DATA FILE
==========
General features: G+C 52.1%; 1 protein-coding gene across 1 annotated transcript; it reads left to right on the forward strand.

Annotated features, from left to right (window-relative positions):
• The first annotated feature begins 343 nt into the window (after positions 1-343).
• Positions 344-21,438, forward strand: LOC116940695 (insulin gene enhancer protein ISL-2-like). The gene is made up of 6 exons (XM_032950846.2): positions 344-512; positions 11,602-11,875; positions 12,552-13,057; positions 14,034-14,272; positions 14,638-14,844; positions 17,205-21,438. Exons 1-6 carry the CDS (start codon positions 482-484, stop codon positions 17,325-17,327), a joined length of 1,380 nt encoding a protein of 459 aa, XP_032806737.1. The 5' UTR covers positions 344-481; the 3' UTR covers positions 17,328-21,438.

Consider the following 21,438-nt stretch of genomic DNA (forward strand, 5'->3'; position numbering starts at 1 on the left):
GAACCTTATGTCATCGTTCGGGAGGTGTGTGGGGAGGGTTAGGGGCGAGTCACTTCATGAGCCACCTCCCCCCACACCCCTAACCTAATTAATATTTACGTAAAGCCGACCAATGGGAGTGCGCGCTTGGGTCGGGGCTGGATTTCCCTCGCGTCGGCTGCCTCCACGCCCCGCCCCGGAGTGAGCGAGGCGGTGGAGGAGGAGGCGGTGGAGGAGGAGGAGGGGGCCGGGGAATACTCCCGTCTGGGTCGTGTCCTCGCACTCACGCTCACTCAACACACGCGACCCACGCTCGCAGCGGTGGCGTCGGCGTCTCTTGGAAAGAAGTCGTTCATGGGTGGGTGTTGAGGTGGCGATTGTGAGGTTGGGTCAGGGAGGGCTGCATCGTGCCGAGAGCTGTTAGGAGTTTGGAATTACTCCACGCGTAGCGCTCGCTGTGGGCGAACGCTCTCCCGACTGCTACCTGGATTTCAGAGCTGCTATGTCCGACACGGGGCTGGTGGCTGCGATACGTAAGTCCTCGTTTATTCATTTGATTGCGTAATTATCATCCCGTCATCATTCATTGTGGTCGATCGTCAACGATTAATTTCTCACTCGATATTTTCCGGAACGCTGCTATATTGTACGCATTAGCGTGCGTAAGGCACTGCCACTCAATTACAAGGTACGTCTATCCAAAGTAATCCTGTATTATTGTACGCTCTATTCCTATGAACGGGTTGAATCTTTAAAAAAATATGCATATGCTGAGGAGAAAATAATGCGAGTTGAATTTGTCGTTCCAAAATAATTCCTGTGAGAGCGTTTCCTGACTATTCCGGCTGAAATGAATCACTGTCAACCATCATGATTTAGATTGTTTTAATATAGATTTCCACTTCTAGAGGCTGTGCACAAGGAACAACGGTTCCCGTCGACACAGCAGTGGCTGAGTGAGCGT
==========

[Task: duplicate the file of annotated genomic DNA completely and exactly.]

General features: G+C 52.1%; 1 protein-coding gene across 1 annotated transcript; it reads left to right on the forward strand.

Annotated features, from left to right (window-relative positions):
• The first annotated feature begins 343 nt into the window (after positions 1-343).
• Positions 344-21,438, forward strand: LOC116940695 (insulin gene enhancer protein ISL-2-like). The gene is made up of 6 exons (XM_032950846.2): positions 344-512; positions 11,602-11,875; positions 12,552-13,057; positions 14,034-14,272; positions 14,638-14,844; positions 17,205-21,438. Exons 1-6 carry the CDS (start codon positions 482-484, stop codon positions 17,325-17,327), a joined length of 1,380 nt encoding a protein of 459 aa, XP_032806737.1. The 5' UTR covers positions 344-481; the 3' UTR covers positions 17,328-21,438.

Consider the following 21,438-nt stretch of genomic DNA (forward strand, 5'->3'; position numbering starts at 1 on the left):
GAACCTTATGTCATCGTTCGGGAGGTGTGTGGGGAGGGTTAGGGGCGAGTCACTTCATGAGCCACCTCCCCCCACACCCCTAACCTAATTAATATTTACGTAAAGCCGACCAATGGGAGTGCGCGCTTGGGTCGGGGCTGGATTTCCCTCGCGTCGGCTGCCTCCACGCCCCGCCCCGGAGTGAGCGAGGCGGTGGAGGAGGAGGCGGTGGAGGAGGAGGAGGGGGCCGGGGAATACTCCCGTCTGGGTCGTGTCCTCGCACTCACGCTCACTCAACACACGCGACCCACGCTCGCAGCGGTGGCGTCGGCGTCTCTTGGAAAGAAGTCGTTCATGGGTGGGTGTTGAGGTGGCGATTGTGAGGTTGGGTCAGGGAGGGCTGCATCGTGCCGAGAGCTGTTAGGAGTTTGGAATTACTCCACGCGTAGCGCTCGCTGTGGGCGAACGCTCTCCCGACTGCTACCTGGATTTCAGAGCTGCTATGTCCGACACGGGGCTGGTGGCTGCGATACGTAAGTCCTCGTTTATTCATTTGATTGCGTAATTATCATCCCGTCATCATTCATTGTGGTCGATCGTCAACGATTAATTTCTCACTCGATATTTTCCGGAACGCTGCTATATTGTACGCATTAGCGTGCGTAAGGCACTGCCACTCAATTACAAGGTACGTCTATCCAAAGTAATCCTGTATTATTGTACGCTCTATTCCTATGAACGGGTTGAATCTTTAAAAAAATATGCATATGCTGAGGAGAAAATAATGCGAGTTGAATTTGTCGTTCCAAAATAATTCCTGTGAGAGCGTTTCCTGACTATTCCGGCTGAAATGAATCACTGTCAACCATCATGATTTAGATTGTTTTAATATAGATTTCCACTTCTAGAGGCTGTGCACAAGGAACAACGGTTCCCGTCGACACAGCAGTGGCTGAGTGAGCGT